I always look forward to spring the way a kid looks forward to their birthday…counting the days, waiting, counting, waiting. And then it arrives. And it is a gift to be treasured.
In the desert especially, spring is wondrous event. I’ve been doing an annual trip to Utah in April for many years now and am always awed by how the landscape is transformed for a short time. The desert itself is always amazing but the fact that life survives there is even more so. In the spring, there are potholes filled with water and blooming flowers. I always feel lucky to witness that transformation.
Today is a day to celebrate our planet and its amazing biodiversity. The first Earth Day was in 1970 and marked the beginning of the modern environmental movement to raise awareness about the human impact on the environment and to inspire action to preserve it. The movement had been building steam since the 1962 publication of Rachel Carson’s Silent Spring, in which she warned about the effects of DDT on living organisms. Despite vicious backlash from the agriculture and chemical industries, Carson was able to stand behind her exhaustive scientific research and said, “We must begin to count the many hidden costs of what we are doing.”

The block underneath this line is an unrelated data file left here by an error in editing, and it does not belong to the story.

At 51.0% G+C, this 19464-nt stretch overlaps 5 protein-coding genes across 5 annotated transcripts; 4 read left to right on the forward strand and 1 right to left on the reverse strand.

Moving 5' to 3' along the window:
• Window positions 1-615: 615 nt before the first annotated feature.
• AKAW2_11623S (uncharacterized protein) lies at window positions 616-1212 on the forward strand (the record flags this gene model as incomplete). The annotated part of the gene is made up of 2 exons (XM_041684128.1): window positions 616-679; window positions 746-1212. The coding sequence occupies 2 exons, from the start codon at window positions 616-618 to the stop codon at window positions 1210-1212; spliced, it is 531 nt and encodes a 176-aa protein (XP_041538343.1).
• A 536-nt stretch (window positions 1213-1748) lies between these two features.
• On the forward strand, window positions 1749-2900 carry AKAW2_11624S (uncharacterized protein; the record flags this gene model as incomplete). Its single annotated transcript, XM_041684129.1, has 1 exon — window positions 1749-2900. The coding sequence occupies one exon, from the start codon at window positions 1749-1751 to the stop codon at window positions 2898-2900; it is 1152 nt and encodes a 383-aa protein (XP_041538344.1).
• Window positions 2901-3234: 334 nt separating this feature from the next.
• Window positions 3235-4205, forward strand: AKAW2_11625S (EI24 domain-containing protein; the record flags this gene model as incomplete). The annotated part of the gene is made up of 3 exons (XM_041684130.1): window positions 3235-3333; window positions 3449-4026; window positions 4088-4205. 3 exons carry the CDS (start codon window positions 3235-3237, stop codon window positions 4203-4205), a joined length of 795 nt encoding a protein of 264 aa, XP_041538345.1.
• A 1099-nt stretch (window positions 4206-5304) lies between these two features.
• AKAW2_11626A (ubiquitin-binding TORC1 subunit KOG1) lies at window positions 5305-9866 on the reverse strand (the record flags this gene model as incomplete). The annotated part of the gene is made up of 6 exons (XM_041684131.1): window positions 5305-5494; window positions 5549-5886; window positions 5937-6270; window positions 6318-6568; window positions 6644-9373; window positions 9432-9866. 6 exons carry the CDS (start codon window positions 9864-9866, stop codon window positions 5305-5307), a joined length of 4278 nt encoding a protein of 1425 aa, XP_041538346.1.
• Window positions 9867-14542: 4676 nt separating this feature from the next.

So today take the time to hear the natural world around you. Slow down to watch the birds or discover a flower in bloom. Hug a tree. And perhaps, even if you are not joining an Earth Day event in your area, make pledge to make one change in your life that will have a positive impact on the planet and all that lives here.
I am currently working on a series of picture books about animal adaptations. We all know about camels’ humps, bats’ echolocation, and rabbits’ camouflage. But as I research, I’m learning about so many obscure and wonderful adaptations that get little credit. Right now I’m working on mammals.
In the animal world, there are many different ways that species fight. Conflict resolution ring-tailed lemur style is a whole different approach…STINK FIGHT! Lemurs have glands that produce horrible odors. When male lemurs need to settle an argument, they rub the odor on their tails. Then they waft their tails at each other. The one who can stand the stench the longest is the winner! This kind of stinky stand-off allows lemurs to fight without risk of getting hurt. If only people could learn from this.
I couldn’t believe it when my editor at Nomad told me that Biodiversity earned a starred review from Booklist. I’m honored. But not just because it’s my book. I’m honored because it has such valuable information in it about the amazing biodiversity on our planet and the threats to it. My hope is that the starred review will get the book into more kids’ hands. And that more kids will awed by Earth’s biodiversity. And that kids will be inspired to act.
The full review is on Booklist.
I know that spring officially arrived over a week ago, but it has seemed like winter just doesn’t want to let go. Despite this, the birds are singing, things are greening up, and the flowers are starting to make an appearance. Oh, how I love spring.
So as I wait patiently for warmer, flip-flop days, I will enjoy the flowers and watch the transformation.